Oil analysts have welcomed OPEC’s decision to limit global oil supply as a step towards boosting Africa’s precarious finances. The supply cut, the first agreed by the cartel in eight years, imposes limits on some of the world’s biggest oil producers while sparing key African extractors Nigeria and Libya.
Crude prices spiked to $50 a barrel in the aftermath of the decision, up by over 8%. The result is particularly welcoming for Nigeria, whose economy has been hit hard by low oil prices. The country successfully argued that it should be spared cuts owing to its sustained economic crisis and a renewed upsurge of militancy in the oil heartlands of the Niger Delta, which has lowered production capacity.
Instead, the burden of cuts will fall on the largest Middle East producers, but other African countries will contribute towards the agreement, including Angola, which will shed 87,000 barrels per day (bpd) and Algeria, which will cut 50,000 bpd. Meanwhile, Gabon will lose 9,000 bpd. Analysts say that the agreement, intended to shave 1.2m bpd off global production, should provide economic relief for African producers whose public finances have been crippled by the sustained low global oil prices.
“It’s positive news for African countries, OPEC has shown itself to be a responsive organisation,” said Damilola Olawuyi, director of Nigeria’s Institute for Oil, Gas, Energy, Environment and Sustainable Development.“It’s particularly positive news for Nigeria […] a boost to the economy of Nigeria is a boost to the economy of many West African countries and the outlook in general,” he added.
Reacting to the news of Nigeria’s exemption, Lauretta Onochie, a prominent member of the ruling All Progressive Congress (APC) political party said on Twitter:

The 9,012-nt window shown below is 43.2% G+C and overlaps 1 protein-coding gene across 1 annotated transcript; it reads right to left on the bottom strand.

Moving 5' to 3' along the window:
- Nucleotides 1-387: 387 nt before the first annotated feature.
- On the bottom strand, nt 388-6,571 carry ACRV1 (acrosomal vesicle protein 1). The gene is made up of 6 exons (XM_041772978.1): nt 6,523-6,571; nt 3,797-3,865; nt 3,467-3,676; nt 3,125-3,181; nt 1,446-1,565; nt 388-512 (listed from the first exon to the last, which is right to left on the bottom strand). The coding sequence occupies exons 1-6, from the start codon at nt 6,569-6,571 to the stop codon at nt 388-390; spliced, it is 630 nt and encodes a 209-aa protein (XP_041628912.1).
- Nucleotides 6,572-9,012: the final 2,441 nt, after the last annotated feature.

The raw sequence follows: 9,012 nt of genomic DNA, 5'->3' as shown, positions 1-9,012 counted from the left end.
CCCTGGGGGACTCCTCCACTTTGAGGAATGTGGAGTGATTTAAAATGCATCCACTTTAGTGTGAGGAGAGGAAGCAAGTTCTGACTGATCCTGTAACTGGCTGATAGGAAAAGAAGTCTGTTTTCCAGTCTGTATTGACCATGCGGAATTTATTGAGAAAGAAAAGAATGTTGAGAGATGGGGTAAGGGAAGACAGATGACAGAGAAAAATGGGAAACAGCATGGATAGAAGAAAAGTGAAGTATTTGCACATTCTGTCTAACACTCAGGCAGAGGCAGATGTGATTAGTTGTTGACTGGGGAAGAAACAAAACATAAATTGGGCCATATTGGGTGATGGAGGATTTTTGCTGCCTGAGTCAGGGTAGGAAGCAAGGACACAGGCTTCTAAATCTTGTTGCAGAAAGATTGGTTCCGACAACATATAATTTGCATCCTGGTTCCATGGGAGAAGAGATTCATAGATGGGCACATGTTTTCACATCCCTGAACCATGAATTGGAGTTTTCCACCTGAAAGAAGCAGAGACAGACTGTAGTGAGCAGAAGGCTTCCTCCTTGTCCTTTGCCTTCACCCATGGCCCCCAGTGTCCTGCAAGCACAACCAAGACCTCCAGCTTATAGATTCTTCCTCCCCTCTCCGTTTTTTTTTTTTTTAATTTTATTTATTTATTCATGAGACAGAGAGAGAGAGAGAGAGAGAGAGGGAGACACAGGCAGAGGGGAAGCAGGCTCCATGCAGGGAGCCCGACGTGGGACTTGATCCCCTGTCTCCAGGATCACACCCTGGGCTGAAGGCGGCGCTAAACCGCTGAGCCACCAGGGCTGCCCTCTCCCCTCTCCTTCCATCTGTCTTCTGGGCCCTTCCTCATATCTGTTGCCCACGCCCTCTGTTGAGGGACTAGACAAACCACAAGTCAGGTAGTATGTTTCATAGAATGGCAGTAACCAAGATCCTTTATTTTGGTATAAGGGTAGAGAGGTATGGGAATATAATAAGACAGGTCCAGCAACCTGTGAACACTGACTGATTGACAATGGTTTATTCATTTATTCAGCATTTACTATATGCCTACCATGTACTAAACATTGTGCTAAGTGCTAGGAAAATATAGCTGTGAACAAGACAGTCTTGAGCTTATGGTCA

The supply glut had long been fiercely criticised by African OPEC members, who have railed against their limited influence on the cartel. According to data from late 2015, OPEC’s four African members – Algeria, Angola, Libya and Nigeria – together account for just 8.8% of OPEC’s proven reserves, giving them a minor voice in supply decisions. In February, Nigerian president Muhammadu Buhari slammed the organisation for engineering “unsustainable and totally unacceptable” oil prices. Analysts believe that the decision is likely to ease those tensions and could re-establish OPEC’s waning credibility among African members.
“I expect it would ease the tension for two reasons: first, OPEC are trying to boost the price which helps all producers, and second, because Nigeria has been excluded [from the cuts] so they will be happy,” said Spencer Welch, oil markets and downstream director at IHS Markit.
Yet Welch says that African countries will have an important role to play in ensuring that the deal is able to hold, while future attempts to boost production will have to be carefully managed. “The fundamental question in all this is what happens if Nigeria and Libya are able to restore some production,” he said. “Who is going to make up the extra cut that would be required to stay within the 32.5m bpd limit and would this break the deal?”
Meanwhile, the credibility of some OPEC members remains an issue of contention, according to Alfa Energy chairman John Hall, an OPEC expert. “The real issue here is that few OPEC Members can be trusted to stick to any such agreement and may well infringe on output,” he said.